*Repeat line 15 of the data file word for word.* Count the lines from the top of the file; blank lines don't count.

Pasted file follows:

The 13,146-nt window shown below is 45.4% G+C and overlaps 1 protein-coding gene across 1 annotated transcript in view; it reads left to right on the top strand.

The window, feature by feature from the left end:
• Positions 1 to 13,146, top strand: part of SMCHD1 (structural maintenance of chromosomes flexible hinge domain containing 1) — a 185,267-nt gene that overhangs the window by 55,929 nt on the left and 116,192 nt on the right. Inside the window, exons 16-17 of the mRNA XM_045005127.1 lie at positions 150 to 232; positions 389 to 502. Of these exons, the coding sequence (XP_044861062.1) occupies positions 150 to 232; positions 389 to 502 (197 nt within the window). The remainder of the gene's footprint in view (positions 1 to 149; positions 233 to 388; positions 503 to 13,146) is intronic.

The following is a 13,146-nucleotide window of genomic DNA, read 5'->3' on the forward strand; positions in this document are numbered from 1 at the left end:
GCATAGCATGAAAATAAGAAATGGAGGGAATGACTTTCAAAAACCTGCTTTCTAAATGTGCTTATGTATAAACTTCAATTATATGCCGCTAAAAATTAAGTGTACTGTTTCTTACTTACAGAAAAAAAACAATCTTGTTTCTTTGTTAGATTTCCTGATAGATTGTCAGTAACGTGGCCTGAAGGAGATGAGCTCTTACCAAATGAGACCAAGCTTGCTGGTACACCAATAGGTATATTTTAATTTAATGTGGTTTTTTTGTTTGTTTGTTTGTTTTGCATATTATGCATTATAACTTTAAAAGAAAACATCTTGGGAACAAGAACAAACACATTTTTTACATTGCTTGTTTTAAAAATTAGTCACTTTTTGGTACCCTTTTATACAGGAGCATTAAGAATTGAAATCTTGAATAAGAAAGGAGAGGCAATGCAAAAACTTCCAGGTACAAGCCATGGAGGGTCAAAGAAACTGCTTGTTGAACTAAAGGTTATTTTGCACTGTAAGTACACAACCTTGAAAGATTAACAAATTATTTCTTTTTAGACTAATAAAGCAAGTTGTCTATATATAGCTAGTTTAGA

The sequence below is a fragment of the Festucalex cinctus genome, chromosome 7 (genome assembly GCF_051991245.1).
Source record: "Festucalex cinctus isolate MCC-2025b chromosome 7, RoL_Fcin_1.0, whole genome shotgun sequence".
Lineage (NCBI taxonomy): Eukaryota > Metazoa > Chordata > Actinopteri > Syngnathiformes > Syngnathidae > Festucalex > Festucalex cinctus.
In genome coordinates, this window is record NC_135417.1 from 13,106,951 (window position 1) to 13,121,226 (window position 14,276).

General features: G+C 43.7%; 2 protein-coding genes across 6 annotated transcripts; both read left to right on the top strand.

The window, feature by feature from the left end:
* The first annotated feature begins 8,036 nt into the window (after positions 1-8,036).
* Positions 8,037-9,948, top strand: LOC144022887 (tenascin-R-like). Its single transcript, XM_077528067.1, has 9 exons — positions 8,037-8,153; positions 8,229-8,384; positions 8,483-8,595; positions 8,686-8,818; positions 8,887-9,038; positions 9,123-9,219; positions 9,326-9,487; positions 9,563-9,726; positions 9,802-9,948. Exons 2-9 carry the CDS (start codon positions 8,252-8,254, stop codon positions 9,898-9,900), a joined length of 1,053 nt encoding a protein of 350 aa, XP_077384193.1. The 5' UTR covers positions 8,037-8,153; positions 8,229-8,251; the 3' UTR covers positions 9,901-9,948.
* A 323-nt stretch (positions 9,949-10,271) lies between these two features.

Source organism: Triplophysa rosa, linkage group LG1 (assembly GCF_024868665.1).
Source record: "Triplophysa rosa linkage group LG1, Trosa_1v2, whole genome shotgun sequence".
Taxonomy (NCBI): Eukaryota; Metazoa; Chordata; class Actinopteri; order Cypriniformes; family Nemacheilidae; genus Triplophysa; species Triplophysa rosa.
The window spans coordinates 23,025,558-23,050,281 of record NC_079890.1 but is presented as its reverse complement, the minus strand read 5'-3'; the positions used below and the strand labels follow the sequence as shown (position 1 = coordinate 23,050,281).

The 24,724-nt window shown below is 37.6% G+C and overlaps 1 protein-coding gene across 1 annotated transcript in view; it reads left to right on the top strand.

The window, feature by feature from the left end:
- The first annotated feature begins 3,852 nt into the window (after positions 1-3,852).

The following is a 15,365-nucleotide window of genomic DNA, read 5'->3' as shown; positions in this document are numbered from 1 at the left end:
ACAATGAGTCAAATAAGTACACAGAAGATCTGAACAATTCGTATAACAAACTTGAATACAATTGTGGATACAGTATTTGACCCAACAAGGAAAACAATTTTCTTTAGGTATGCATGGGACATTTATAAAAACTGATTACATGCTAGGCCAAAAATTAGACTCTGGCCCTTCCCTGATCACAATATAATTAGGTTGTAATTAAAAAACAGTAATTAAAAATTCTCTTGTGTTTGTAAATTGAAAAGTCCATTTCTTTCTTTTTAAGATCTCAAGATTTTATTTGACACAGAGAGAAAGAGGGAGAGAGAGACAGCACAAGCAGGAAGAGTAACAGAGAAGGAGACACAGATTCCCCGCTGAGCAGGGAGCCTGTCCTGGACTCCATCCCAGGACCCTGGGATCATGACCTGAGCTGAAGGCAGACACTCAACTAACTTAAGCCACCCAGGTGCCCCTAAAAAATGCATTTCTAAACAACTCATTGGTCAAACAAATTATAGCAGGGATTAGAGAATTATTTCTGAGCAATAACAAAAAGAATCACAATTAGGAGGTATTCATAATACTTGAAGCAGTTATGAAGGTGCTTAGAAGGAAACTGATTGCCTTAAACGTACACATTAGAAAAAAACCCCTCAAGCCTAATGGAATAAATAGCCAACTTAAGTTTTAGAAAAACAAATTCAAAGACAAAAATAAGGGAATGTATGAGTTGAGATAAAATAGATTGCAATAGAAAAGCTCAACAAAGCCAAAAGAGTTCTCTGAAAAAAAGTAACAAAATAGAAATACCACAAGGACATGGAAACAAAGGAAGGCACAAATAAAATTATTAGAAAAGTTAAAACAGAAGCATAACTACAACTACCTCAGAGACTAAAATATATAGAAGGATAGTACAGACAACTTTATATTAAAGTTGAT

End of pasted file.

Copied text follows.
Source organism: Triplophysa rosa, linkage group LG1 (assembly GCF_024868665.1).